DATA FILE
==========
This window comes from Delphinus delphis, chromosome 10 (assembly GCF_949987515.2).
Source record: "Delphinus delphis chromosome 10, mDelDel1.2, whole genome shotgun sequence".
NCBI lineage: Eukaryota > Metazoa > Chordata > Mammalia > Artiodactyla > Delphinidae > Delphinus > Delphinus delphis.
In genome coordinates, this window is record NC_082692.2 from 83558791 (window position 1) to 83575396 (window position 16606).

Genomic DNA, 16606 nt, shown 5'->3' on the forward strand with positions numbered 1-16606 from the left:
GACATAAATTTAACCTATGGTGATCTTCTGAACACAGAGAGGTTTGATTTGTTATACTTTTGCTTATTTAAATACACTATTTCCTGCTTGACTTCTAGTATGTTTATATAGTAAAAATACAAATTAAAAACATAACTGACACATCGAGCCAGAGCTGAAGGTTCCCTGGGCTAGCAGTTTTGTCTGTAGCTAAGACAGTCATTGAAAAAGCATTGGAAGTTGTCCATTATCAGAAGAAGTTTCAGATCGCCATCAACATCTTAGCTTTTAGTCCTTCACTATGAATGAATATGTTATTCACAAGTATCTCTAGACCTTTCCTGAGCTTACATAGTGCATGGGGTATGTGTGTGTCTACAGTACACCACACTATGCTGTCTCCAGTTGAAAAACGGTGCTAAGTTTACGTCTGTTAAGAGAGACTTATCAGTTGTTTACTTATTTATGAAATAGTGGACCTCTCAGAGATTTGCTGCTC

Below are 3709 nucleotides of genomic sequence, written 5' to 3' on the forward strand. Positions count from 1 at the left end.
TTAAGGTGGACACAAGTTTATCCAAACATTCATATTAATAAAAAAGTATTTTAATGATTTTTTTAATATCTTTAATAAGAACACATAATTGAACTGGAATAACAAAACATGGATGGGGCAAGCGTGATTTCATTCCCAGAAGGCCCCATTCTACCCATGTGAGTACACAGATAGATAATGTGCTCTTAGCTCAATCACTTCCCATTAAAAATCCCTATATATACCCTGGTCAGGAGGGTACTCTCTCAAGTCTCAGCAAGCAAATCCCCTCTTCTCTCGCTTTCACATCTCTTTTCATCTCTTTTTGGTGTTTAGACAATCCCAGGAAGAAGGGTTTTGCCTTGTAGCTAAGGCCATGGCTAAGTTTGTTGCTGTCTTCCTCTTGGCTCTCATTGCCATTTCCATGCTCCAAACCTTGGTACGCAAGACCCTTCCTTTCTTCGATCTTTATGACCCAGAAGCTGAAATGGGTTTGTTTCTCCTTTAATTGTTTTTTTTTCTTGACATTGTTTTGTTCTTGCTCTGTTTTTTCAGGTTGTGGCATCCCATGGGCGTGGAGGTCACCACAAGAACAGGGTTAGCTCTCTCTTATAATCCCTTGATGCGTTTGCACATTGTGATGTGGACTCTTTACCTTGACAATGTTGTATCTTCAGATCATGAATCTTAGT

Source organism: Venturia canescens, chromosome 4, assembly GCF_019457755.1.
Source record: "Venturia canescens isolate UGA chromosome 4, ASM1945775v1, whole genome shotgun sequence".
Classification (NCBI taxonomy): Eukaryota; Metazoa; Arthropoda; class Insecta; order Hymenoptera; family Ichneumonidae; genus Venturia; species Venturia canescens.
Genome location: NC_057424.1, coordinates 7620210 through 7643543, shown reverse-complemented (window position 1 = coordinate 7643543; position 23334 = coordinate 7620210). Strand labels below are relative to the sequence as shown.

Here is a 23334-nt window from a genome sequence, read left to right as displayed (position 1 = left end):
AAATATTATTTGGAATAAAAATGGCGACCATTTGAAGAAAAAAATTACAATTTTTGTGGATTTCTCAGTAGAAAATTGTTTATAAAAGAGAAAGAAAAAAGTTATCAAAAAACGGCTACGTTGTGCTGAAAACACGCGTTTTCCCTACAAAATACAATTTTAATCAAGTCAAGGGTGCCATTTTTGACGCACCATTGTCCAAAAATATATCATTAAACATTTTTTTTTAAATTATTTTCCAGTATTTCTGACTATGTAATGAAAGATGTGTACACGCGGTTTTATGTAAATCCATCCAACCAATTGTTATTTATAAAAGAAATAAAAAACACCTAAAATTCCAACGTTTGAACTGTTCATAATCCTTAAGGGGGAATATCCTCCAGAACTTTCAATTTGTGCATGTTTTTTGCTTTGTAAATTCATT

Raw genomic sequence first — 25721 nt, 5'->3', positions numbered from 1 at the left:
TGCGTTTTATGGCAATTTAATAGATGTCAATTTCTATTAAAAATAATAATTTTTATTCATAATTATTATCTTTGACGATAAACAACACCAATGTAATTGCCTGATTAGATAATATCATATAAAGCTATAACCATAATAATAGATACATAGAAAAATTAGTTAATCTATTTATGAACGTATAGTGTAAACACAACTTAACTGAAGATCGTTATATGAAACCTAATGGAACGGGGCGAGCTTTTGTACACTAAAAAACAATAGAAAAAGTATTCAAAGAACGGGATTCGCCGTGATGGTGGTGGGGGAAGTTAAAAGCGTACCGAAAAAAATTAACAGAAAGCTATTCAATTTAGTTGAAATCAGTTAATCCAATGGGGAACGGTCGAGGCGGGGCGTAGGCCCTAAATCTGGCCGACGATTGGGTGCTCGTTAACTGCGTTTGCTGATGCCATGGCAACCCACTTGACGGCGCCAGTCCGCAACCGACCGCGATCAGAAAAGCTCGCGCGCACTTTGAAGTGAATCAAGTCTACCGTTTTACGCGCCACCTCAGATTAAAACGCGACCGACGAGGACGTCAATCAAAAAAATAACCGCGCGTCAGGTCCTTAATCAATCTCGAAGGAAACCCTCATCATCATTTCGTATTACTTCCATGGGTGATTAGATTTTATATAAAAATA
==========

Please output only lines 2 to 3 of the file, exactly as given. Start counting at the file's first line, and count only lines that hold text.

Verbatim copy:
Source record: "Delphinus delphis chromosome 10, mDelDel1.2, whole genome shotgun sequence".
NCBI lineage: Eukaryota > Metazoa > Chordata > Mammalia > Artiodactyla > Delphinidae > Delphinus > Delphinus delphis.